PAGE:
WARREN, N.J. – GSK Consumer Healthcare, the maker of Advil, today announced its commitment to reducing the plastic in over 80 million Advil bottles by 20%, which will result in a reduction of nearly 500,000 pounds of plastic in the environment. By 2022, Advil will have reduced the plastic in nearly all bottles available in stores and online.
The initiative is a first-of-its-kind sustainable plastic technology for over-the-counter (OTC) medicines. This new barrier resin technology reduces the amount of resin required to mold and craft the bottles, while maintaining the same barrier protection properties. It allows for a 20% reduction in material usage for high-density polyethylene (HDPE) bottles that will never enter the environmental waste stream, without a reduction to critical performance characteristics of the bottle.
The new sustainability goal set by Advil is part of GSK’s ambition for all consumer product packaging to be recyclable or reusable, including eliminating all problematic and unnecessary plastics when permitted, while ensuring the quality, safety and efficacy of our products, by 2025.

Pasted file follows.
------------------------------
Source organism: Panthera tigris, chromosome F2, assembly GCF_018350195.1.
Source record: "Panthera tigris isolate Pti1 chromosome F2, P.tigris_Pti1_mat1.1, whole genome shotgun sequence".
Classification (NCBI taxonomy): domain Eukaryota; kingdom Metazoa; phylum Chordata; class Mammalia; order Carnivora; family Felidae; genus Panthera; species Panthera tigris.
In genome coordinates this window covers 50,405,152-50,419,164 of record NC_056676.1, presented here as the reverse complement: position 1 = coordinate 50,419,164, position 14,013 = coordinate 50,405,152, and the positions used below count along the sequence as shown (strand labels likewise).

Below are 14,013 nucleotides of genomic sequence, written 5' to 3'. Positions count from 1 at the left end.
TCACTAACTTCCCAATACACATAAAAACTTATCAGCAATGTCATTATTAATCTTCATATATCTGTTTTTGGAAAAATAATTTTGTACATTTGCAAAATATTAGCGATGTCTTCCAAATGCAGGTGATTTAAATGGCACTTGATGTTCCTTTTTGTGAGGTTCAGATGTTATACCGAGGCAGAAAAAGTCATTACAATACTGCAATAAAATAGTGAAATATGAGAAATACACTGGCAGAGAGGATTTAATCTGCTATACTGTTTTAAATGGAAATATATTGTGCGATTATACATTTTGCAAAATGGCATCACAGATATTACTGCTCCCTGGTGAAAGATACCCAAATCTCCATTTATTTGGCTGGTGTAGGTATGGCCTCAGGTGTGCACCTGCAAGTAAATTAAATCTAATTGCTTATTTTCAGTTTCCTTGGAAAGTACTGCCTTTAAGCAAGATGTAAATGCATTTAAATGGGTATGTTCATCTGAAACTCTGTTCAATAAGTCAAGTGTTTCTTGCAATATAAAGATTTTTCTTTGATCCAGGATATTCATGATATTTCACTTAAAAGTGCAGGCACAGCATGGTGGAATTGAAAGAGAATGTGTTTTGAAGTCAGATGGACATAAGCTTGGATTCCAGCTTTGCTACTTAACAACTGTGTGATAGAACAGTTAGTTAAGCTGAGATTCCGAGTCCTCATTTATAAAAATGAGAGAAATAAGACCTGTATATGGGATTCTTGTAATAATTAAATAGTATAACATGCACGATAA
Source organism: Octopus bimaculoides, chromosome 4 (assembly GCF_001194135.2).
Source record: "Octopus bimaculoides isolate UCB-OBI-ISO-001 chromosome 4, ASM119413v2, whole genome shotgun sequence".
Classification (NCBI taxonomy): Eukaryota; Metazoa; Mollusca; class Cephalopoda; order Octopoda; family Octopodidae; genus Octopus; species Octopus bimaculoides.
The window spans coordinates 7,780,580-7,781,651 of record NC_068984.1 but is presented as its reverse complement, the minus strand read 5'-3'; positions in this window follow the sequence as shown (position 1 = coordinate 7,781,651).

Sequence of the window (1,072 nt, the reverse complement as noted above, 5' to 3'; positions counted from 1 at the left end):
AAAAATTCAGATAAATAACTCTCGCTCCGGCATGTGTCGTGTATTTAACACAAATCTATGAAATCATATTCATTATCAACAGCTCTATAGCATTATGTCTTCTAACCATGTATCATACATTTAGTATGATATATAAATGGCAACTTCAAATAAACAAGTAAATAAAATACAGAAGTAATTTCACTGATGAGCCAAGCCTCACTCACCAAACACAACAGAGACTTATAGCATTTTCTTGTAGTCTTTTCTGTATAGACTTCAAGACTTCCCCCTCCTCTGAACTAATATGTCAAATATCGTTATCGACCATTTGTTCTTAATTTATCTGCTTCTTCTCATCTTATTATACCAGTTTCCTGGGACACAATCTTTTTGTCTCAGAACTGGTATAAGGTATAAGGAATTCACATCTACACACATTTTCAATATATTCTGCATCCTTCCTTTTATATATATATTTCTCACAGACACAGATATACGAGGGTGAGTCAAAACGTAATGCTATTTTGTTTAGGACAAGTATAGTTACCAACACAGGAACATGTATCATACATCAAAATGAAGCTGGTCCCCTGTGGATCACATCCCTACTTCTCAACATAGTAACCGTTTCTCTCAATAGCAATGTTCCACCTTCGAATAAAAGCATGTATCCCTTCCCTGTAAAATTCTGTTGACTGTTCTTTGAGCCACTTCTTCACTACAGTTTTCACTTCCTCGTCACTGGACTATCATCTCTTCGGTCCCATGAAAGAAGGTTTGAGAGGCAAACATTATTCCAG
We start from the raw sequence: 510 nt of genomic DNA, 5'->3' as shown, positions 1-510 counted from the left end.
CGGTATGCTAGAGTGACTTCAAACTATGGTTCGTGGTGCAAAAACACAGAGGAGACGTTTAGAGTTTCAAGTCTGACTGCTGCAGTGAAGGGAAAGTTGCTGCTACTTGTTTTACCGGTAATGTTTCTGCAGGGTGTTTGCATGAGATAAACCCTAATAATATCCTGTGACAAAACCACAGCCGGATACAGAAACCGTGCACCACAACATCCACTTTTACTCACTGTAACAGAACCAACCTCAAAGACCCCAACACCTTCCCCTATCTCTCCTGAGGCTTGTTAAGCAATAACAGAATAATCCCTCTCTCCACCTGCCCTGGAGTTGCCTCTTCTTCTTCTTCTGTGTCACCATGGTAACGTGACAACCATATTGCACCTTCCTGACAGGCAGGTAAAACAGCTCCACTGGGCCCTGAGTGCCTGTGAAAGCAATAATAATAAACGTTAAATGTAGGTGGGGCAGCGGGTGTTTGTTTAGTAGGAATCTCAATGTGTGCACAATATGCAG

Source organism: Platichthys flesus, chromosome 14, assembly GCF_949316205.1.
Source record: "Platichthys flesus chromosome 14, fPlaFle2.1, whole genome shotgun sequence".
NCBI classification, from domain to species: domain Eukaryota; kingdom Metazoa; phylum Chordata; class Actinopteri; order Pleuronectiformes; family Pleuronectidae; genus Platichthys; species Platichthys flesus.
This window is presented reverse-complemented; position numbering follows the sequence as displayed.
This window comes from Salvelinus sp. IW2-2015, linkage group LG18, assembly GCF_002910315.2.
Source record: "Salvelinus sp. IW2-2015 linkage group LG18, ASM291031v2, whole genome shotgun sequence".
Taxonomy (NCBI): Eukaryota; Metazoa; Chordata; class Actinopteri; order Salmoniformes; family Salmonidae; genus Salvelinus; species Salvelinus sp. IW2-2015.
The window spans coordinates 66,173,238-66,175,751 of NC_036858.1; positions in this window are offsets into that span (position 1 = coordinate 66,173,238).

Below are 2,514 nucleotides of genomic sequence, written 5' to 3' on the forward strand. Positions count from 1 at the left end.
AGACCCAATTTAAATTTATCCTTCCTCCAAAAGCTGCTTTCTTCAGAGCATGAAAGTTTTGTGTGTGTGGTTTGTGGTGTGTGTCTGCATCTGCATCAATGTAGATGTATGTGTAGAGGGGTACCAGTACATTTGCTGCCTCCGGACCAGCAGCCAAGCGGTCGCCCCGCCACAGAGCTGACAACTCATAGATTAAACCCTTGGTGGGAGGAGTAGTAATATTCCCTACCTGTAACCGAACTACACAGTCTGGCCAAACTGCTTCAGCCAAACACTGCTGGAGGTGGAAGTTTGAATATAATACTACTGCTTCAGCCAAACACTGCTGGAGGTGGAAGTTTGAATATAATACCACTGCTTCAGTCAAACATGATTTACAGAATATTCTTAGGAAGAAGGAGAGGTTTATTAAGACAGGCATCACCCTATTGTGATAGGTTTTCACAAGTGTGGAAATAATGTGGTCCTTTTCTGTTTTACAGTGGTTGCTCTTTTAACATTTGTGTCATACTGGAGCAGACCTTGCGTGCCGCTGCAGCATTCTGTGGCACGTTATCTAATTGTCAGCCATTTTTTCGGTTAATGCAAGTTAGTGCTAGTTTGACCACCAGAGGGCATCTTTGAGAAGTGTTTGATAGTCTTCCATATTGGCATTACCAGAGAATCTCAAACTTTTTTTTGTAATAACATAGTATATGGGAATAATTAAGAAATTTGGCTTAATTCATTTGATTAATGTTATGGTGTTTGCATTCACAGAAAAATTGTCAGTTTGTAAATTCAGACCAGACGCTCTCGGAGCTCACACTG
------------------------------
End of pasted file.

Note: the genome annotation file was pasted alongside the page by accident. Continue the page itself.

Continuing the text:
“As a world leader in pain relief, we at GSK are proud to transition Advil to a more environmentally friendly packaging, further supporting GSK’s commitment to sustainability,” said Sarah McDonald, VP of Sustainability, GSK Consumer Healthcare. “With the new technology available to us, we saw this as an opportunity to invest in the future of our brands and sustainability goals. Advil’s switch to 20% less plastic is a first in the OTC category, and kicks off a series of plastic reduction initiatives across the product portfolio at GSK.”
The focus on plastics and packaging is informed by the leading requirements set by the Ellen Macarthur Foundation. GSK joined the Ellen MacArthur Network in 2020 and is committed to playing its part in mobilizing a shift towards a circular economy for plastics.
As part of their 2025 sustainability commitment, GSK also joined the Action for Sustainable Derivatives (ASD), which aims to increase the transparency and traceability of palm oil derivatives supply chains. In collaboration with ASD, GSK introduced the Sustainable Palm Index (SPI), an evaluation scorecard for suppliers of palm oil and palm kernel oil derivatives, intended to support procurement decisions.
Further, last year GSK announced ambitious new environmental sustainability goals in both climate and nature, aiming to have a net zero impact on climate and a net positive impact on nature by 2030.
GSK has already begun transitioning Advil’s bottles to 20% less plastic, and the Advil portfolio will have transitioned by 2022, online and on retail shelves nationwide. To learn more about Advil and GSK’s sustainability initiatives, visit GSK.com.